Ted (Seth MacFarlane, 2012): USA
Reviewed by Kathleen Amboy. Viewed at CineArts @Santana Row, San Jose, CA.
A lonely boy is compelled to wish his teddy bear to life in conjunction with a falling star, when he is bullied by neighborhood kids and in need of a best friend.
Cuddly Teddy becomes a devoted friend and confidante, and also a celebrity, even appearing on the Johnny Carson Show. As the years go by, John (Mark Wahlberg) and his teddy, or ted (voiced by Seth MacFarlane), stay close and grow older, but never grow up.
At 35 John works at a rental car agency, but has difficulty showing up on time, due to the increasingly bad influences of ted and his fondness for drugs, beer, loose women, and T.V.
John and ted trash-talk, break wind, guzzle beer, and are basic blood brothers during thunderstorms. Live-in love Lori (Mila Kunis), becomes the fly in the ointment, when she decides it’s time for John to stand on his own two feet, and ted must move out.
Surprisingly ted is able to find himself digs and a job, and has the remarkable ability to impress his boss whenever he shows bad judgment or screws up (i.e. nailing a blond grocery clerk on top of the produce), and always manages to incur a promotion.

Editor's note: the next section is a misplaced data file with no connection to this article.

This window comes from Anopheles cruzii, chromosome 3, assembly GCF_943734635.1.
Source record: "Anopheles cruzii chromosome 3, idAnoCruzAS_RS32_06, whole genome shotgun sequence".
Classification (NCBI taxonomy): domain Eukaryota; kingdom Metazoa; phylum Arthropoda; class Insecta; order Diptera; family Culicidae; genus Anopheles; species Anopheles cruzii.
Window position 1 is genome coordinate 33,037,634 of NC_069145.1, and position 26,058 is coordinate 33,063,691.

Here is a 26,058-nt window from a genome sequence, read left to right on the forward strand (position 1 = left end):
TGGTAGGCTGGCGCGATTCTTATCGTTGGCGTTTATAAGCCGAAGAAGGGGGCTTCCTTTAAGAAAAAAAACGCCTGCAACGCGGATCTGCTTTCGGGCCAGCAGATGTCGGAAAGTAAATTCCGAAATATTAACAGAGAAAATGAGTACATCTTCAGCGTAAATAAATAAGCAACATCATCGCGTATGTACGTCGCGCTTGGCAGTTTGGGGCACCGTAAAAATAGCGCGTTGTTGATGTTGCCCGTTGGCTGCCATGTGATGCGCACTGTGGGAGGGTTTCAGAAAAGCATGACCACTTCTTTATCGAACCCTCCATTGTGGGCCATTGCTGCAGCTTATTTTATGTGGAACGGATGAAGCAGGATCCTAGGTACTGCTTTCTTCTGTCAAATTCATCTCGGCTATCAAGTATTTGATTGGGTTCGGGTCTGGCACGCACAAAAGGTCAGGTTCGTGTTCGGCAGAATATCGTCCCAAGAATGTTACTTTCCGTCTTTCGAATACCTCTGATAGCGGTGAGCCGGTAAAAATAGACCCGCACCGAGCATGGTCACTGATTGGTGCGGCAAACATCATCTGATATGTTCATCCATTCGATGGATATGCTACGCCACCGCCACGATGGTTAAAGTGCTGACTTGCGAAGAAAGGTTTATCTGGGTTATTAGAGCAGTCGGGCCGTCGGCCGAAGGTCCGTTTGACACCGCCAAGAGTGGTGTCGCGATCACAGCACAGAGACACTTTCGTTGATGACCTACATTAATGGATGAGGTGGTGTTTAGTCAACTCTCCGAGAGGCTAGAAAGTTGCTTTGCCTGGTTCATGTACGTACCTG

The turning point for these counterproductive characters are the father and son stalker-duo, named Donny (Giovanni Ribisi) and Robert (Aedin Mincks), who pose as “fans” of ted’s, and try to entice him to come live with them, in their creepy Norman Bates style home.
Having zero expectations, I was shockingly entertained by several hysterical moments in this film, namely ted’s job promotions! Admittedly, ted belongs to a genre of film that is strictly crude and dumb-ass, for the sake of being crude and dumb-ass, as in the antics of Hangover and Hangover Part II, and the lesser funny Bridesmaids and Horrible Bosses. The humor is based on stereo-typical people or events, which of course hold some truths that enable the writers to tap into a certain reality as we know it.
It’s refreshing to see Mark Wahlberg, who rarely disappoints, in a comedic role, and Mila Kunis is perfect as his straight man. Special kudos must go to Giovanni Ribisi, for his smooth but disturbing, chester-the-molester character.
Written, directed, and produced by Seth MacFarlane (creator of Family Guy), there are a few lulls, but overall a disgustingly funny film.
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